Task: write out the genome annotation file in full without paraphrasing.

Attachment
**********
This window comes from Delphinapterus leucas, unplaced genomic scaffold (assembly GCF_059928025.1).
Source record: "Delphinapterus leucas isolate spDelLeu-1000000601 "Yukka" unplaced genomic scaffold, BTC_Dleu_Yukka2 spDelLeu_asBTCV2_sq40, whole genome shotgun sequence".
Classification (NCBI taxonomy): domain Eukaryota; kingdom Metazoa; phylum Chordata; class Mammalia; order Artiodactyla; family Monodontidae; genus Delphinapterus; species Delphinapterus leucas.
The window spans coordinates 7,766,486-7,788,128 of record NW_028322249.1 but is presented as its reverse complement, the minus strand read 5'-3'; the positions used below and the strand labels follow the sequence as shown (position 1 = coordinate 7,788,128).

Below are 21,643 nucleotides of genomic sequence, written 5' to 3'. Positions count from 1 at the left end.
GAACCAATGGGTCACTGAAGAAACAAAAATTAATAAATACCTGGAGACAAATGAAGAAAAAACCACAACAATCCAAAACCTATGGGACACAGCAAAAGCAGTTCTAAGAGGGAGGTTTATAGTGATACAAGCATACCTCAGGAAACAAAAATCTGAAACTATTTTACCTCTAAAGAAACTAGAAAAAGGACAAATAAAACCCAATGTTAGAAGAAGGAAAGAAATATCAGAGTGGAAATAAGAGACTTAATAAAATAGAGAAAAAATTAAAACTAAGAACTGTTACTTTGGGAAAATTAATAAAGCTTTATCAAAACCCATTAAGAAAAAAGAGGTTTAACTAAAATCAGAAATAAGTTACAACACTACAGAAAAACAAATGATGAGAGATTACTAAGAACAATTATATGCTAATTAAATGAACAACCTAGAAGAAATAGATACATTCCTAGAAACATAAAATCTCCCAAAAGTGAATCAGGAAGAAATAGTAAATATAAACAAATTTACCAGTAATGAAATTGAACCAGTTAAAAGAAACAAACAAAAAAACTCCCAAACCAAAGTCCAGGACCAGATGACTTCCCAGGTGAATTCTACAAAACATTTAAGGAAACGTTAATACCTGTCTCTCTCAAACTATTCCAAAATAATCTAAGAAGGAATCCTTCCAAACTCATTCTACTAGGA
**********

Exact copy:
This window comes from Delphinapterus leucas, unplaced genomic scaffold (assembly GCF_059928025.1).
Source record: "Delphinapterus leucas isolate spDelLeu-1000000601 "Yukka" unplaced genomic scaffold, BTC_Dleu_Yukka2 spDelLeu_asBTCV2_sq40, whole genome shotgun sequence".
Classification (NCBI taxonomy): domain Eukaryota; kingdom Metazoa; phylum Chordata; class Mammalia; order Artiodactyla; family Monodontidae; genus Delphinapterus; species Delphinapterus leucas.
The window spans coordinates 7,766,486-7,788,128 of record NW_028322249.1 but is presented as its reverse complement, the minus strand read 5'-3'; the positions used below and the strand labels follow the sequence as shown (position 1 = coordinate 7,788,128).

Below are 21,643 nucleotides of genomic sequence, written 5' to 3'. Positions count from 1 at the left end.
GAACCAATGGGTCACTGAAGAAACAAAAATTAATAAATACCTGGAGACAAATGAAGAAAAAACCACAACAATCCAAAACCTATGGGACACAGCAAAAGCAGTTCTAAGAGGGAGGTTTATAGTGATACAAGCATACCTCAGGAAACAAAAATCTGAAACTATTTTACCTCTAAAGAAACTAGAAAAAGGACAAATAAAACCCAATGTTAGAAGAAGGAAAGAAATATCAGAGTGGAAATAAGAGACTTAATAAAATAGAGAAAAAATTAAAACTAAGAACTGTTACTTTGGGAAAATTAATAAAGCTTTATCAAAACCCATTAAGAAAAAAGAGGTTTAACTAAAATCAGAAATAAGTTACAACACTACAGAAAAACAAATGATGAGAGATTACTAAGAACAATTATATGCTAATTAAATGAACAACCTAGAAGAAATAGATACATTCCTAGAAACATAAAATCTCCCAAAAGTGAATCAGGAAGAAATAGTAAATATAAACAAATTTACCAGTAATGAAATTGAACCAGTTAAAAGAAACAAACAAAAAAACTCCCAAACCAAAGTCCAGGACCAGATGACTTCCCAGGTGAATTCTACAAAACATTTAAGGAAACGTTAATACCTGTCTCTCTCAAACTATTCCAAAATAATCTAAGAAGGAATCCTTCCAAACTCATTCTACTAGGA